Cryer defines the third pathway as the biophysical connection. The pulse is a powerful wave going throughout the body, and a continuous series of waves carries information from the heart all over the body, especially to the brain. Finally, there's an electromagnetic communication. Says Cryer, "The heart produces the strongest electrical signal in the body—60 percent stronger than the electrical output of the brain. If you think of the body as an electrical grid, the heart is the main power station and the brain is a substation."
Even at rest, our hearts constantly vary in speed. Heartbeats occur in patterns that respond to emotional changes. For example, when we're feeling frustrated, the heart produces a chaotic rhythm that reaches the cortex and inhibits it. When that occurs, our reaction speed is delaid, our memory isn't as sharp, we may say things we don't mean or later regret, and we may lose physical coordination. Conversely, when we're calm, the heart beats in smoother rhythms, which can produce high-performance learning in which brain connections are made easier and faster.
Care and feeding of the brain
Ratey says that many of the fundamental tools for nurturing the brain are everyday matters. We all know that proper nutrition, exercise—physical and mental—and sufficient sleep help us remain sharp cognitively and steady emotionally. Spirituality, meditation, and pursuit of our passions can also enhance our mental acuity and longevity. By treating our physical bodies, intellect, and spirit well, we take advantage of the brain's great plasticity and our power to reconfigure our brains.
The brain is the hungriest organ we have, and eating is the most powerful stimulant that can affect it. Brains are glucose sponges, consuming 25 percent of all of the glucose (and oxygen) we absorb. Glucose is the brain's sole fuel, yet it's stored elsewhere in the body. We need a steady supply of glucose throughout the day, which requires eating complex carbohydrates, fats, and proteins—not just a morning coffee and donut. Pert asserts that when we eat is as important as what we eat. Our biggest food intake should be at the midday meal, as is the practice in every non-industrial culture and used to be in America. Eating the main meal at midday allows plenty of time for the food to be digested before we retire. Says Pert, "It also means that the molecules of nutrition will be carried to sites in the mind and body where they'll reinforce conscious, vigorous, waking activity rather than be deposited as fat, which happens more readily when we eat late."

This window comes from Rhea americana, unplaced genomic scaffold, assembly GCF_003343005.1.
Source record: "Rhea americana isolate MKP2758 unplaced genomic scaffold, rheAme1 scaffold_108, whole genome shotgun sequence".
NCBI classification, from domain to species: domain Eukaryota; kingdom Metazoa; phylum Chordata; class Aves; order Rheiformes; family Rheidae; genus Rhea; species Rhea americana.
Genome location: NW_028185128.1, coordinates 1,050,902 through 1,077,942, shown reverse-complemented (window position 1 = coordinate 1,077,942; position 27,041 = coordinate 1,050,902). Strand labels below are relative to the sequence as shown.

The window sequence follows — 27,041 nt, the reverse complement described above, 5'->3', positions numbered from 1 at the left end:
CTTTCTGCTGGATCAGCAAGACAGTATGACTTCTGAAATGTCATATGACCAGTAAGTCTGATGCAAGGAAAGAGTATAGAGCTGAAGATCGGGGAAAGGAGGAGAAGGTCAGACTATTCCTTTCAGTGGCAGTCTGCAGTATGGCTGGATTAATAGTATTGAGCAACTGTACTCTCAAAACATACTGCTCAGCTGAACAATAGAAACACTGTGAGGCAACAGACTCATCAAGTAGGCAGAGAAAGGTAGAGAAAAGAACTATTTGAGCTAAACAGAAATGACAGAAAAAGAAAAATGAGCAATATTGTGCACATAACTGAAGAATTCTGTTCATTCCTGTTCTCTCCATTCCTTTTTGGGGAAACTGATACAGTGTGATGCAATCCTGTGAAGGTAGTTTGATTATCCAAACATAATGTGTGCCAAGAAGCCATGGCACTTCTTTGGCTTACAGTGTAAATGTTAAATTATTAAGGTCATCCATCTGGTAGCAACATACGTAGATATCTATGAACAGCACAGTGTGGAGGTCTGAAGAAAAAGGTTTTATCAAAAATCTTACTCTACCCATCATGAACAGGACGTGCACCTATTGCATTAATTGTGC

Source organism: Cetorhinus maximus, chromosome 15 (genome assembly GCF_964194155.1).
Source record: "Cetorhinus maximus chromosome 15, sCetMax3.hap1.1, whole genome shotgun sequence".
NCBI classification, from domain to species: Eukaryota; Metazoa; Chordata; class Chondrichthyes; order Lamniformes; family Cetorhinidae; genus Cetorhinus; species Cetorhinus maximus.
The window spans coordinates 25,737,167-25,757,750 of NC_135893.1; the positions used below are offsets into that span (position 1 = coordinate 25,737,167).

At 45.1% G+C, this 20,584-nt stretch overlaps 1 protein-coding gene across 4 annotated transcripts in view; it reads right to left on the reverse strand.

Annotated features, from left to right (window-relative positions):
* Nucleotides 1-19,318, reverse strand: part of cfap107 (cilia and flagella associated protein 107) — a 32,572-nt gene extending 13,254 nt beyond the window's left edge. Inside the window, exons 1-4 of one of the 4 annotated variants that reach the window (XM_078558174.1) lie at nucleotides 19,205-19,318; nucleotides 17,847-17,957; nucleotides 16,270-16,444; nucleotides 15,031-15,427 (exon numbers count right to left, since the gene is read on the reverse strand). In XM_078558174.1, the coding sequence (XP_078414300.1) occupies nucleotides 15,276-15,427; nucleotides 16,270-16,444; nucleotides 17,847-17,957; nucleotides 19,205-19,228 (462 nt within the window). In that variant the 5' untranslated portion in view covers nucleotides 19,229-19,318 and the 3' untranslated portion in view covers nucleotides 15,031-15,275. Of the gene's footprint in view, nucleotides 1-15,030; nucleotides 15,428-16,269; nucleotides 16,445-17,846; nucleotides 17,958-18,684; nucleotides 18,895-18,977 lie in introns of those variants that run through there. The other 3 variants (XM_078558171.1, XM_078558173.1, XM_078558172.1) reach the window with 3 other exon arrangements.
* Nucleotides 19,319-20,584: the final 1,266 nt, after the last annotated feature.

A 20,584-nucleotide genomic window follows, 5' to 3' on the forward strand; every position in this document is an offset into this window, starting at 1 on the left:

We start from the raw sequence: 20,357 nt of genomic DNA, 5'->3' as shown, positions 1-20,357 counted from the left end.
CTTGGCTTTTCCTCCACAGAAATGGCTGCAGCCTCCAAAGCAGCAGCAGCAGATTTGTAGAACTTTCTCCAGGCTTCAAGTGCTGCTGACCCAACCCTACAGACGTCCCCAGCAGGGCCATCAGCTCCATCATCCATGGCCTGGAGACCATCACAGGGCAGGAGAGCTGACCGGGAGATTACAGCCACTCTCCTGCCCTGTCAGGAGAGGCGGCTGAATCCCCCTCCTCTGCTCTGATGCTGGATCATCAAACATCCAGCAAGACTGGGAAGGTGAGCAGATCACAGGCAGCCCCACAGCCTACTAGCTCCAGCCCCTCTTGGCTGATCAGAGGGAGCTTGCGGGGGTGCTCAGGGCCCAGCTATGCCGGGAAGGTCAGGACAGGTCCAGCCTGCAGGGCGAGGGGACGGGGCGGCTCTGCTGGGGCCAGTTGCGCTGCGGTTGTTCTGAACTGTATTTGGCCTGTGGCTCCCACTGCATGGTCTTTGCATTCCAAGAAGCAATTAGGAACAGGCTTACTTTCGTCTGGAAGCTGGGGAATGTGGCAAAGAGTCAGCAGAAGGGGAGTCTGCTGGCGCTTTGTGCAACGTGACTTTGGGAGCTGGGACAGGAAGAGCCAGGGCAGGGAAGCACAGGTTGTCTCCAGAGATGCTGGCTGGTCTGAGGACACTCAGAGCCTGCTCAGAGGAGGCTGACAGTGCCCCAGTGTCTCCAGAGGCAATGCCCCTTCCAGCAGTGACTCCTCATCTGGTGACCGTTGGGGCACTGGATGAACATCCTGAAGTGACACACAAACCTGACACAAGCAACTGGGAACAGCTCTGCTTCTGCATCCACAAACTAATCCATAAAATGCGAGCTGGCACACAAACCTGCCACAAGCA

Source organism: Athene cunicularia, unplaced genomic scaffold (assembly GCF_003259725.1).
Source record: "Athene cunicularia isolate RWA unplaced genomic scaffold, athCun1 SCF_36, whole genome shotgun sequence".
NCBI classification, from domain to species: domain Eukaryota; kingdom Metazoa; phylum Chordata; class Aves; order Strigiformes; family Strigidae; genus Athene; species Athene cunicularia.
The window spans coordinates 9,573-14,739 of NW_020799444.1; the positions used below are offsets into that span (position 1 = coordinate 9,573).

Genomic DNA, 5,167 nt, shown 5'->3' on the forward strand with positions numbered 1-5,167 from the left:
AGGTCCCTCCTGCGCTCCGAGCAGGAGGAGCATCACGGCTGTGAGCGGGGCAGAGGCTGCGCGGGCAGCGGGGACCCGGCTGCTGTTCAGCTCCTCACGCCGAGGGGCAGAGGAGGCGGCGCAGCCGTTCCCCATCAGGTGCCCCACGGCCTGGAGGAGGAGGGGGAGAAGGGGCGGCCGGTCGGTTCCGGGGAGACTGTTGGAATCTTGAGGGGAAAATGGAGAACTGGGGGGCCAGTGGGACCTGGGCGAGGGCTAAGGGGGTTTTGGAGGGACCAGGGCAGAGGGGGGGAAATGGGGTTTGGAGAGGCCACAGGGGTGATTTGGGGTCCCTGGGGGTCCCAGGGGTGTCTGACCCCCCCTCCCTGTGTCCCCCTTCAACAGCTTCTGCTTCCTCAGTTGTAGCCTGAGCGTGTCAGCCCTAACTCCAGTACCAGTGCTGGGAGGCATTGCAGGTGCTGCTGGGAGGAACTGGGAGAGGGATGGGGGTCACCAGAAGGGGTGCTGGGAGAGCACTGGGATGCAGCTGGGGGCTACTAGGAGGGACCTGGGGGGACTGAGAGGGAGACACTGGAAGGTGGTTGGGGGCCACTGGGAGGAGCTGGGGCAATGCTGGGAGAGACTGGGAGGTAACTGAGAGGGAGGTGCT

Light, or lack of it, also affects the brain's circadian rhythms. We have chromo-sensitive cells all over our bodies, not just through the face and eyes, notes Pert. When we have adequate sunlight throughout the year, we do appreciably better.
If you want to help your body and brain, be active. Research has proven that just by taking a brisk walk, you can reduce the risk of heart attack, hip fracture, diabetes, and colon cancer and lower your weight and blood pressure. Dozens of scientific studies have shown that sustained aerobic and anaerobic exercise increase the flow of blood to the brain. Certain endorphins—naturally occurring substances that decrease pain and induce a sense of well-being—rise when we engage in prolonged, strenuous exercise such as jogging.
Increasingly, brain research indicates that physical movement affects thought.
Gessner Geyer, president of Brainergy, says, "In essence, we are kinesthetic learners. Learning isn't all in our heads, and our brains don't sit disembodied in a bucket. Our minds and bodies work together to help us pay attention, solve problems, and remember solutions. Our physiological states support our mental efforts. Movement and exercise can enhance optimal learning states. When we stand up to stretch our legs after a long bout of mental exertion, our bodies are being asked to help freshen our minds."
Exercise such as dance, martial arts, hatha yoga, tai chi, basketball, and gymnastics involve learning a series of complex movements while coordinating one's balance. Those types of exercise have been proven to generate a greater number of connections between neurons.
"The physiological effects of physical activity are compelling," says Geyer. "They include increased cerebral blood flow and oxygen to the brain; the development of capillaries, which permit collateral circulation; the release of dopamine and serotonin, two essential neurotransmitters that help sustain attention and the ability to concentrate; and the increase of BDFN, which facilitates neuroplasticity — the ability of the brain to continue to grow and change throughout our life span.